Assignments

Type
Title
Marks
Due Date @ 23:59

Blog Entry 1

Blogs (short for weblogs) have become an important means of expression in the information society. Personal blog posts are discrete, often informal, diary-style commentaries written by an individual.

Prepare and submit a blog post that deals with a topic within a course-related knowledge unit that is currently, or was recently, in the news.

The list of knowledge units also includes learning outcomes associated with the topics. If it is helpful, you may consider those learning outcomes as suggestions about how to approach your topic.

Find a personal connection to the topic. You may, for example, evaluate the (consideration of) ethical and social tradeoffs in a technical decision or analyse the role of computer professionals in a global computing issue.

Identify 2-4 reputable online sources to reference in support of your topic. References are to be included as hyperlinks within the post, close to the text that makes the reference.

From Nielsen and Morkes, here are some ways to write for the web:

Conventional Guidelines for Good Writing are Good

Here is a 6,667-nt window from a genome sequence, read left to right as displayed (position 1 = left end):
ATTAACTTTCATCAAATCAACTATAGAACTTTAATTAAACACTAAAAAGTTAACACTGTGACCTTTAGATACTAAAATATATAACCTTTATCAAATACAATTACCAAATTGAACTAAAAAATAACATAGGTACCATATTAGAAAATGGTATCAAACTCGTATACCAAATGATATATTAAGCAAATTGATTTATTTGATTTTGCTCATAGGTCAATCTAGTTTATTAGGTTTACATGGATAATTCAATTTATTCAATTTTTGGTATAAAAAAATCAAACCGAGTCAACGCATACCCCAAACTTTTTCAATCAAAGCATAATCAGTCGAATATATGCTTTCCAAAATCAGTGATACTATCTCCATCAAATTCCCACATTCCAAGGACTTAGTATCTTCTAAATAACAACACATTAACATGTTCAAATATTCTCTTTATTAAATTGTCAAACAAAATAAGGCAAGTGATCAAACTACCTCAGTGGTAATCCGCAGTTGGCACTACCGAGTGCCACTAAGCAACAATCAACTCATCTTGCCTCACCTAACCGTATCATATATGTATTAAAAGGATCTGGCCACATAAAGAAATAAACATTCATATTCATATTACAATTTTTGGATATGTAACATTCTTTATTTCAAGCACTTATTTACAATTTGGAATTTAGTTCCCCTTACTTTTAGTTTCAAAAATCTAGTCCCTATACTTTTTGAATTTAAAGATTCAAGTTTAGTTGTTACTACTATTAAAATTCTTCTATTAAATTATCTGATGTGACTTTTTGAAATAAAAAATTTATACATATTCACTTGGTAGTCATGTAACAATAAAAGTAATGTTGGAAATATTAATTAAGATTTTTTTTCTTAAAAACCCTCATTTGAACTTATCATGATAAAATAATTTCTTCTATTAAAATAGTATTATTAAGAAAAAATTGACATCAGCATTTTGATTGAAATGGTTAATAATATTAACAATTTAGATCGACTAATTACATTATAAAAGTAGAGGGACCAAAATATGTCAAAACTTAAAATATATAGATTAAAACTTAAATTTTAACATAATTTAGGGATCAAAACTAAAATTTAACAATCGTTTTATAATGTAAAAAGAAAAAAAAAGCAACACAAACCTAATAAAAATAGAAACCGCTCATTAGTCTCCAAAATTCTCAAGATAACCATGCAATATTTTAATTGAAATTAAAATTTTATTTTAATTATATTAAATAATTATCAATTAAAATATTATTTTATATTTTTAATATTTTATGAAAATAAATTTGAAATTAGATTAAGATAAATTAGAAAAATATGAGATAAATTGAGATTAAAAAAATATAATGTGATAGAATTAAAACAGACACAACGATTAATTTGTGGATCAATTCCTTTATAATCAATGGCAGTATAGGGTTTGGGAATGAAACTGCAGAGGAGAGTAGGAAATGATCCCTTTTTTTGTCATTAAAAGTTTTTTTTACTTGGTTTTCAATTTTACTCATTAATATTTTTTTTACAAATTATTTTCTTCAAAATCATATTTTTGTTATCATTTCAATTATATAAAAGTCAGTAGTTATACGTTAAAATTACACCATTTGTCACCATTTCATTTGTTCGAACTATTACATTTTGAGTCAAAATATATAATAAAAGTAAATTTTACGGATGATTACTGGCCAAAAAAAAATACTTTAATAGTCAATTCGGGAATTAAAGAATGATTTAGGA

Conventional guidelines include carefully organizing the information, using words and categories that make sense to the audience, using topic sentences, limiting each paragraph to one main idea, and providing the right amount of information.

Text Should be Scannable

Scanning can save users time. Most people are likely to approach unfamiliar Web text by trying to scan it before reading it. Elements that enhance scanning include headings, large type, bold text, highlighted text, bulleted lists, graphics, captions, and topic sentences.

Text Should be Concise

Consistent with users’ desire to get information quickly is their preference for short text.

Users Like Summaries and the Inverted Pyramid Style

Web writing that presents news, summaries, and conclusions up front is useful and saves time. A news story written in the inverted pyramid style (in which news and conclusions are presented first, followed by details and background information), are well-received.

Hypertext is Well-Liked

“The incredible thing that’s available on the Web is the ability to go deeper for more information.” However, hypertext may be distracting if a site contains “too many” links.